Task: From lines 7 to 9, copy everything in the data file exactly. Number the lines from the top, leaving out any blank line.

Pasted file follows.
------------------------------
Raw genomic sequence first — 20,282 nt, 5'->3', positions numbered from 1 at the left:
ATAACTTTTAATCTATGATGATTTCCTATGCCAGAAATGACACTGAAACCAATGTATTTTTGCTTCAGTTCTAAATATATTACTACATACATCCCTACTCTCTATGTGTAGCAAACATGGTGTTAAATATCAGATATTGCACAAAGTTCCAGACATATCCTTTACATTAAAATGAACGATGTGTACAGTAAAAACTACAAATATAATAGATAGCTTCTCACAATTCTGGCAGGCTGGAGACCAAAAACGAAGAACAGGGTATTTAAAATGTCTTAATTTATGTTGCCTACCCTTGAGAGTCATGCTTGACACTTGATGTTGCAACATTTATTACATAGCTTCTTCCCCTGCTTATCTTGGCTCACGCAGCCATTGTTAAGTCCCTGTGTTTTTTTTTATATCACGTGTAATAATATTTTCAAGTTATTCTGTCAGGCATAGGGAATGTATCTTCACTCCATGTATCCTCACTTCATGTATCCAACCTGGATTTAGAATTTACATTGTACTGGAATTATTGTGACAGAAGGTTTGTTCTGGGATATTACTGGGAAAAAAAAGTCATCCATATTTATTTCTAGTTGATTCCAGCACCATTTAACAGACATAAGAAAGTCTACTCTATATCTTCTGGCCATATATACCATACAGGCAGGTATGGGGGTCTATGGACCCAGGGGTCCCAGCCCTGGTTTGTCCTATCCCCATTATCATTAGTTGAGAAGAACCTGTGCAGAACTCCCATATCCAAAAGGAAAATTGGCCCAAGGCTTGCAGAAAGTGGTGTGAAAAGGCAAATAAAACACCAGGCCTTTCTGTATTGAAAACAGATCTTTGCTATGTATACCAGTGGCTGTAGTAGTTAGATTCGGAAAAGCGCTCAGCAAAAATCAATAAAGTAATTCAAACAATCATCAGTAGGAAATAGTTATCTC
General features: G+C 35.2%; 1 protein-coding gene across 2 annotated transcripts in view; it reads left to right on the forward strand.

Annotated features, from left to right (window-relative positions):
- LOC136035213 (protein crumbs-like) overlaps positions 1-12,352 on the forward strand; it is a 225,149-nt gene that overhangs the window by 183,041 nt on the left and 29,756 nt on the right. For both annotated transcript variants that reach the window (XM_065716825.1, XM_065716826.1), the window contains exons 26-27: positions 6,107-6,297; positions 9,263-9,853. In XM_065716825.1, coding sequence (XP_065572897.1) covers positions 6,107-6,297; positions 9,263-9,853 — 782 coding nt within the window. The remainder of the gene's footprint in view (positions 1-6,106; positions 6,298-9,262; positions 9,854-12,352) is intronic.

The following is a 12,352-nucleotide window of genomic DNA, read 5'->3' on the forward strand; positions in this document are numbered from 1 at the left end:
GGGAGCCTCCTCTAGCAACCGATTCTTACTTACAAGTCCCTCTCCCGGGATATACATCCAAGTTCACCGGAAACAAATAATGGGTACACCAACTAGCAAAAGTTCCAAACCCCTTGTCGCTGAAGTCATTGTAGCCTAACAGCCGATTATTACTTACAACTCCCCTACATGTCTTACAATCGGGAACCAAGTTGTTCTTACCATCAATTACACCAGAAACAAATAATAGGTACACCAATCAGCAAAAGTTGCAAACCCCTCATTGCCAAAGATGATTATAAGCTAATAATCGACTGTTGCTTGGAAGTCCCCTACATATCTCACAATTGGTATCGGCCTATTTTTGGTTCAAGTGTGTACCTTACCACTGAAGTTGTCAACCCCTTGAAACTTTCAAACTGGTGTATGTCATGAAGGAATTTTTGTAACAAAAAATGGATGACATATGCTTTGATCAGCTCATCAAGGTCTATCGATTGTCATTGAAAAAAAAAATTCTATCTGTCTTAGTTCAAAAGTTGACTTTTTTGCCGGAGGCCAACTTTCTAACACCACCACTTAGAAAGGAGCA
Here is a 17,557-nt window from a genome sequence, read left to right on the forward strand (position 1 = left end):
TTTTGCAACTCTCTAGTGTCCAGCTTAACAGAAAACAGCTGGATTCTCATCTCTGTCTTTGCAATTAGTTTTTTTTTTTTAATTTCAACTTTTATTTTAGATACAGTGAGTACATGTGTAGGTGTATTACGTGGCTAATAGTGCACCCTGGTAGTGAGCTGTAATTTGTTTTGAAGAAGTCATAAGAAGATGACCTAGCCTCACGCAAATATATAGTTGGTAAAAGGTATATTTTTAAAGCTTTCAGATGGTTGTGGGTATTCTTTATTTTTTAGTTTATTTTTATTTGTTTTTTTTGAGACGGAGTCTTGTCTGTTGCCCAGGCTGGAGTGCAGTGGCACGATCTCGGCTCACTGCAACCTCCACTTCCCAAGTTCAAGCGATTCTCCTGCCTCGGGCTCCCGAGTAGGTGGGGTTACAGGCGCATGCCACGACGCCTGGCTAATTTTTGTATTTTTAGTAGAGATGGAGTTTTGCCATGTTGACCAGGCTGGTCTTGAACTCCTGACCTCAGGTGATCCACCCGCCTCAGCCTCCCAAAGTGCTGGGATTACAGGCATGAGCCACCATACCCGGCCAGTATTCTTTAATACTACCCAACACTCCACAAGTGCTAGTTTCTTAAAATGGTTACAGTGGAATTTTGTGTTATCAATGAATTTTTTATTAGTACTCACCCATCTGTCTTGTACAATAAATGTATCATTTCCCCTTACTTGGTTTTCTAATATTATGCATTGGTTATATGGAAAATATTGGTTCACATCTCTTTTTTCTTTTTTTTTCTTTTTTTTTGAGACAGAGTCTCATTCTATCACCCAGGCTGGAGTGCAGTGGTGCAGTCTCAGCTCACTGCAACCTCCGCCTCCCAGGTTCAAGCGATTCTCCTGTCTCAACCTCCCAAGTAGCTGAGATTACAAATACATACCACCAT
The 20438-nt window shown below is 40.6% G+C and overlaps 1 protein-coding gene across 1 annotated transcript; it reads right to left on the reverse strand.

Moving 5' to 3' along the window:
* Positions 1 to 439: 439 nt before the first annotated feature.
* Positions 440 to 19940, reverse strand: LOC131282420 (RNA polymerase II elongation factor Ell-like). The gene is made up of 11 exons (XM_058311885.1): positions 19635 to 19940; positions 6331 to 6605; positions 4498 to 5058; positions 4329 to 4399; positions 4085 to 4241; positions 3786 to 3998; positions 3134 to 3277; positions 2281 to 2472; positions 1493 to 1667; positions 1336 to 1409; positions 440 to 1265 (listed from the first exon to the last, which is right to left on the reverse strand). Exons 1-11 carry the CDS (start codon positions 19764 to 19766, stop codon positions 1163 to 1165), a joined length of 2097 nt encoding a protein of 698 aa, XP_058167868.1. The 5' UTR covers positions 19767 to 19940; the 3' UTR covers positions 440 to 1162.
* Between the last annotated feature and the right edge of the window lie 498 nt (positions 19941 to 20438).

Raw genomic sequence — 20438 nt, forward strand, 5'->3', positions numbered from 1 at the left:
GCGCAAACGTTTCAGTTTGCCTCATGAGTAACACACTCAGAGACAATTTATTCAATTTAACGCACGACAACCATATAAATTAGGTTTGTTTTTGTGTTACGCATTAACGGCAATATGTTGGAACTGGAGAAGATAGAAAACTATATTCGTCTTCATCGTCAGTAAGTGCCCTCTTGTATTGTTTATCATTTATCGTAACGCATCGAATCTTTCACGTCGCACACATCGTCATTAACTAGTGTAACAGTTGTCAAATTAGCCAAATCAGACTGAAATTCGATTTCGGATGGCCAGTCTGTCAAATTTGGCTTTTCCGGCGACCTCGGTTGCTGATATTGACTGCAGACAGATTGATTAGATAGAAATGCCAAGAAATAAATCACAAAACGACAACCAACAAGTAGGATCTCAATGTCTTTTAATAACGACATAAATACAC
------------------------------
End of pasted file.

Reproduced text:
GGGAGCCTCCTCTAGCAACCGATTCTTACTTACAAGTCCCTCTCCCGGGATATACATCCAAGTTCACCGGAAACAAATAATGGGTACACCAACTAGCAAAAGTTCCAAACCCCTTGTCGCTGAAGTCATTGTAGCCTAACAGCCGATTATTACTTACAACTCCCCTACATGTCTTACAATCGGGAACCAAGTTGTTCTTACCATCAATTACACCAGAAACAAATAATAGGTACACCAATCAGCAAAAGTTGCAAACCCCTCATTGCCAAAGATGATTATAAGCTAATAATCGACTGTTGCTTGGAAGTCCCCTACATATCTCACAATTGGTATCGGCCTATTTTTGGTTCAAGTGTGTACCTTACCACTGAAGTTGTCAACCCCTTGAAACTTTCAAACTGGTGTATGTCATGAAGGAATTTTTGTAACAAAAAATGGATGACATATGCTTTGATCAGCTCATCAAGGTCTATCGATTGTCATTGAAAAAAAAAATTCTATCTGTCTTAGTTCAAAAGTTGACTTTTTTGCCGGAGGCCAACTTTCTAACACCACCACTTAGAAAGGAGCA
Here is a 17,557-nt window from a genome sequence, read left to right on the forward strand (position 1 = left end):
TTTTGCAACTCTCTAGTGTCCAGCTTAACAGAAAACAGCTGGATTCTCATCTCTGTCTTTGCAATTAGTTTTTTTTTTTTAATTTCAACTTTTATTTTAGATACAGTGAGTACATGTGTAGGTGTATTACGTGGCTAATAGTGCACCCTGGTAGTGAGCTGTAATTTGTTTTGAAGAAGTCATAAGAAGATGACCTAGCCTCACGCAAATATATAGTTGGTAAAAGGTATATTTTTAAAGCTTTCAGATGGTTGTGGGTATTCTTTATTTTTTAGTTTATTTTTATTTGTTTTTTTTGAGACGGAGTCTTGTCTGTTGCCCAGGCTGGAGTGCAGTGGCACGATCTCGGCTCACTGCAACCTCCACTTCCCAAGTTCAAGCGATTCTCCTGCCTCGGGCTCCCGAGTAGGTGGGGTTACAGGCGCATGCCACGACGCCTGGCTAATTTTTGTATTTTTAGTAGAGATGGAGTTTTGCCATGTTGACCAGGCTGGTCTTGAACTCCTGACCTCAGGTGATCCACCCGCCTCAGCCTCCCAAAGTGCTGGGATTACAGGCATGAGCCACCATACCCGGCCAGTATTCTTTAATACTACCCAACACTCCACAAGTGCTAGTTTCTTAAAATGGTTACAGTGGAATTTTGTGTTATCAATGAATTTTTTATTAGTACTCACCCATCTGTCTTGTACAATAAATGTATCATTTCCCCTTACTTGGTTTTCTAATATTATGCATTGGTTATATGGAAAATATTGGTTCACATCTCTTTTTTCTTTTTTTTTCTTTTTTTTTGAGACAGAGTCTCATTCTATCACCCAGGCTGGAGTGCAGTGGTGCAGTCTCAGCTCACTGCAACCTCCGCCTCCCAGGTTCAAGCGATTCTCCTGTCTCAACCTCCCAAGTAGCTGAGATTACAAATACATACCACCAT